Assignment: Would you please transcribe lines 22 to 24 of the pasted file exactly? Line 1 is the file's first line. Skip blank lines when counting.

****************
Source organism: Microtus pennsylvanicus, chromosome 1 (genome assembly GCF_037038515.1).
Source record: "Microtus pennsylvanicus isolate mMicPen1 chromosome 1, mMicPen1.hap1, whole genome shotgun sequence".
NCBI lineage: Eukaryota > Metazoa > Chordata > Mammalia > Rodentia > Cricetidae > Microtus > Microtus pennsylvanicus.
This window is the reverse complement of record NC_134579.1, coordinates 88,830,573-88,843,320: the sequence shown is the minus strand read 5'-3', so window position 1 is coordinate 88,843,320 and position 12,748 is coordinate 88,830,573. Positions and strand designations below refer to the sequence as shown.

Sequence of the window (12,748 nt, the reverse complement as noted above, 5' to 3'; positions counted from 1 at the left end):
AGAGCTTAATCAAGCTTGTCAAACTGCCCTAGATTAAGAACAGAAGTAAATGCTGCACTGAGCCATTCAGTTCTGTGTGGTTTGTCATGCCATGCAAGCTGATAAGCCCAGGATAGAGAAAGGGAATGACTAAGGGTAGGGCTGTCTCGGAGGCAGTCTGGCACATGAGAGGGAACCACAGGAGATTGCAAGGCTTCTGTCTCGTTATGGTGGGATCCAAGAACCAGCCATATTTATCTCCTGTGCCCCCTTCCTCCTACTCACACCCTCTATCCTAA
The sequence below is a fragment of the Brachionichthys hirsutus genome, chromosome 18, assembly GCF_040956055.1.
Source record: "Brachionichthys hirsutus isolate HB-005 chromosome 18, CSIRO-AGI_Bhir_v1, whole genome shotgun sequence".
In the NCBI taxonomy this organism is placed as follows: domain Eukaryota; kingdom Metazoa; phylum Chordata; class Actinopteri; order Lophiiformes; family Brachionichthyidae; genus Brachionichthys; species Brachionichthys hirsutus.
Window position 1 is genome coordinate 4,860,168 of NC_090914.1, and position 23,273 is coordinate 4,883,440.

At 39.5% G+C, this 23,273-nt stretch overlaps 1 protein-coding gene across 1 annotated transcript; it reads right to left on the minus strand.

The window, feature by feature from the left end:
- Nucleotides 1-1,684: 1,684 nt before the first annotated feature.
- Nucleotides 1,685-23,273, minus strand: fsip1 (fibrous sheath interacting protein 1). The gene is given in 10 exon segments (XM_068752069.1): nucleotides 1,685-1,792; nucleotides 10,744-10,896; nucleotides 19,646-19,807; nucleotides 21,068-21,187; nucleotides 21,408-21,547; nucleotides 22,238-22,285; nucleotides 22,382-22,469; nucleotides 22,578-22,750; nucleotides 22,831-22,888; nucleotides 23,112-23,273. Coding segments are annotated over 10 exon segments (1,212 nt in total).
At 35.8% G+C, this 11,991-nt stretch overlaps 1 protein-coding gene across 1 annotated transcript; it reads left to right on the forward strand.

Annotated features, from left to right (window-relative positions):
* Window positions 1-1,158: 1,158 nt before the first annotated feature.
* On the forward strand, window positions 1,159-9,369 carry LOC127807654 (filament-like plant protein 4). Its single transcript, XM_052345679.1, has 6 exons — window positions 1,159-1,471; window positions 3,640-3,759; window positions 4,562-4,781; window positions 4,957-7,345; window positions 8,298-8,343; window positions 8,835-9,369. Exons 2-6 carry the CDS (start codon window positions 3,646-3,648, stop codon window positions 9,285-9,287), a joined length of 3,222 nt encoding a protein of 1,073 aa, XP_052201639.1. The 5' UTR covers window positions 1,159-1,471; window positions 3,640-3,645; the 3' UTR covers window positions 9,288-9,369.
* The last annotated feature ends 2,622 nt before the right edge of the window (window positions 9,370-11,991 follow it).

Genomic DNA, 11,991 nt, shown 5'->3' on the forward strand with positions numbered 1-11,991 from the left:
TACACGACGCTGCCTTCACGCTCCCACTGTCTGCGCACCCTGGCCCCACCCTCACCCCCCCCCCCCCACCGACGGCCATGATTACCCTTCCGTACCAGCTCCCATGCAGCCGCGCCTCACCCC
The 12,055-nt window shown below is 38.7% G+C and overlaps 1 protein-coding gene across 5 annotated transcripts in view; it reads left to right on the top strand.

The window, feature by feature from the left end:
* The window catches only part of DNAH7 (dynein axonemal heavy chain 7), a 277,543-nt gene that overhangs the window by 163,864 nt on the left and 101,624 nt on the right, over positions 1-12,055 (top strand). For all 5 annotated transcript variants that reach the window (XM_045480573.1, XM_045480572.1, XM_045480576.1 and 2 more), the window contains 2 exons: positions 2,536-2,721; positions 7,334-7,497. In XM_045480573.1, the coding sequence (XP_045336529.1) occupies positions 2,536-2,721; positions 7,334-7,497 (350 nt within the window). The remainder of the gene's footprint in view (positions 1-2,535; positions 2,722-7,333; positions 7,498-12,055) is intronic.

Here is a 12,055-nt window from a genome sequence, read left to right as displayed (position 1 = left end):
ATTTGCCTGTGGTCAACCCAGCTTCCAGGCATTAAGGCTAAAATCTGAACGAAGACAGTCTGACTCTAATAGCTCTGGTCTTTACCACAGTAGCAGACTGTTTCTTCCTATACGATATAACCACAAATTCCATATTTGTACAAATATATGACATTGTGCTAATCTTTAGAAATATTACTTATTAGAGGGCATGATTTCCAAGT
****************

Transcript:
The 12,055-nt window shown below is 38.7% G+C and overlaps 1 protein-coding gene across 5 annotated transcripts in view; it reads left to right on the top strand.

The window, feature by feature from the left end:
* The window catches only part of DNAH7 (dynein axonemal heavy chain 7), a 277,543-nt gene that overhangs the window by 163,864 nt on the left and 101,624 nt on the right, over positions 1-12,055 (top strand). For all 5 annotated transcript variants that reach the window (XM_045480573.1, XM_045480572.1, XM_045480576.1 and 2 more), the window contains 2 exons: positions 2,536-2,721; positions 7,334-7,497. In XM_045480573.1, the coding sequence (XP_045336529.1) occupies positions 2,536-2,721; positions 7,334-7,497 (350 nt within the window). The remainder of the gene's footprint in view (positions 1-2,535; positions 2,722-7,333; positions 7,498-12,055) is intronic.